Jazz Scene: An Interview with Donald Gardner
Gardner (far right) playing cocktail drums
Throughout this past semester, we (Georgette Cox, Stefan Doig, George
Hayes, Marcel Pratt, TaNeeka Prioleau, Karon Singleton and Jennifer
Supplee) had the opportunity to experience "World Music" for the
first time. Although we are all fans of various genres of music, it was
not until we all became members of the Music 50- World Music &
Cultures course, offered at the University of Pennsylvania, that we
really developed a greater understanding of music's underlying cultural
context. Ultimately this course taught us how to analyze the actual
sound of music, and how music is transformed through technologies and
mediation as it travels.
part of our final project, we were instructed to conduct an oral
history project on Philadelphia Jazz performances and musicians.
"Philadelphia has a long and important history of Jazz performance, but
one that has largely been ignored in mainstream Jazz circles, with
places like New York, Los Angeles, Chicago, and New Orleans playing a
much more visible role in the Jazz Cannon" (Professor Carol Muller).
Through the following
interview, we hope to educate the masses and change this sentiment.
we planned on interviewing Dottie "Mother Dot" Smith, after having the
opportunity to meet her in class. Due to extenuating circumstances, she
was not able to commit to this project. In lieu of her participation,
she referred us to her colleague, Don Gardner, former President of the
Philadelphia Clef Club. They began their relationship back in the late
1950s when Mother Dot taught him to play the cocktail drums.
In preparing for this interview, we searched online for the
Philadelphia Clef Club.
Through our initial search, we learned that the Clef Club is the first
institution ever to be completely dedicated to Jazz music, as jazz was
traditionally developed in the commercial sector through bars and
clubs. While we initially searched for information using his full legal
name, it was not long before we realized that Mr. Gardner was only
listed under his abbreviated stage name "Don Gardner". This was the
first big step in the initial preparation and
research. From this point, we were able to find various information on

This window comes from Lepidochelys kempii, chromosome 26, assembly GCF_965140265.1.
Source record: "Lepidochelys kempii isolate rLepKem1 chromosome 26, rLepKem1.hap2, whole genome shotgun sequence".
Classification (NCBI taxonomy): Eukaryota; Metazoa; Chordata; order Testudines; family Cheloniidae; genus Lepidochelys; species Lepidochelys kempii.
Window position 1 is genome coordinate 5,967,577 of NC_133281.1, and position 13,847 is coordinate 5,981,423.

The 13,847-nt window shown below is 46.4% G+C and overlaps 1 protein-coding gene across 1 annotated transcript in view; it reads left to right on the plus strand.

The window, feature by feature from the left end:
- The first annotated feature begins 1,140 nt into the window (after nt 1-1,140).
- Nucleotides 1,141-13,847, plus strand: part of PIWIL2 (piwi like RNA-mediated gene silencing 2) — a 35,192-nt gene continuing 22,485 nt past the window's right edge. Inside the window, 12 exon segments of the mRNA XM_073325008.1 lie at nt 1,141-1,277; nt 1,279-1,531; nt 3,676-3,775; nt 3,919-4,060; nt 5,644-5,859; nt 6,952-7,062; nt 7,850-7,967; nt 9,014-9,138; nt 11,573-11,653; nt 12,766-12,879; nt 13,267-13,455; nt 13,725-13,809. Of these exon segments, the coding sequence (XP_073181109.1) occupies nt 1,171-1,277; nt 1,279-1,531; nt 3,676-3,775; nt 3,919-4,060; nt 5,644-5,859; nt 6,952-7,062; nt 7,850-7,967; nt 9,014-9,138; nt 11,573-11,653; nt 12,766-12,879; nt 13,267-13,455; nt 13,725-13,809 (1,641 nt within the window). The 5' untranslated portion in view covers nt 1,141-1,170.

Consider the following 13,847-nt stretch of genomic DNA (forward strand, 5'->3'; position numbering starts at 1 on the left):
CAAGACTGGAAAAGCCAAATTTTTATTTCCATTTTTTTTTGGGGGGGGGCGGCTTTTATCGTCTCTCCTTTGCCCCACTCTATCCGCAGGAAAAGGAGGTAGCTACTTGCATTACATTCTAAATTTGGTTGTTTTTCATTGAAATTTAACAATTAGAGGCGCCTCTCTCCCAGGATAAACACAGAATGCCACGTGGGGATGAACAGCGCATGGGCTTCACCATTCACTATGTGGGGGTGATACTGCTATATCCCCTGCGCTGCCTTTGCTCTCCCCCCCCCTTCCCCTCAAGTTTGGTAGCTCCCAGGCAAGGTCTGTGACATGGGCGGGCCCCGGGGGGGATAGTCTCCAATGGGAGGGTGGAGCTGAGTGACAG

Gardner and his contributions to the Jazz and then R&B world
through some of his previously distributed records. We were able to
both read about, as well as listen to, some of his albums, such as Need
Your Lovin’, which came out in 1962 and was his most popular
record to date. We have included links to some of his songs on this
website. We saw this preparation as beneficial to the interview because
it showed that our group was interested in what he has done by finding
some of his great accomplishments.
Album Cover for Need Your Lovin', 1962
Description of Interview
The Clef Club, located at
736 S. Broad Street, resembled a miniature
glass high rise. At initial glance, the Clef Club did not embody an
image of “jazz.” The building resembled a museum. It
appeared to be closed down to the public and only open to our group as
a place to conduct the interview. As we arrived at the front door,
someone buzzed us in over the intercom. We were led to a floor full of
offices where we were told to wait for Donald Gardner. After Mr.
Gardner arrived, we were led to a large auditorium. The top portion of
the auditorium resembled a large cafeteria with wooden tables and
chairs. There was a stage in the front of the room. Walking towards the
back of the room, each section grew slightly elevated. We were all
asked to take a seat in the back of the room.
The atmosphere of the interview was extremely conversational. This was
not only displayed through the tone of the conversation but also
through the physical positioning of those involved in the interview. We
all, including Donald Gardner, sat in a circular form and began to
speak about his jazz career and the history of the Clef Club.
Links to Interview:
To read and listen to our
interview, click here.
The interview consisted of
free flowing conversation between our group
and Mr. Gardner. Everyone was invited to ask questions, and Mr. Gardner
readily responded with candid answers. Overall, the interview was a
success. It was a great culmination to the class and all the musical
concepts that we learned, especially in terms of the ethnographic
cycle. It was a pleasure interviewing Don Gardner and we think that it
would be beneficial to all young people to get such an opportunity to
learn about how music transforms over time, both in culture and in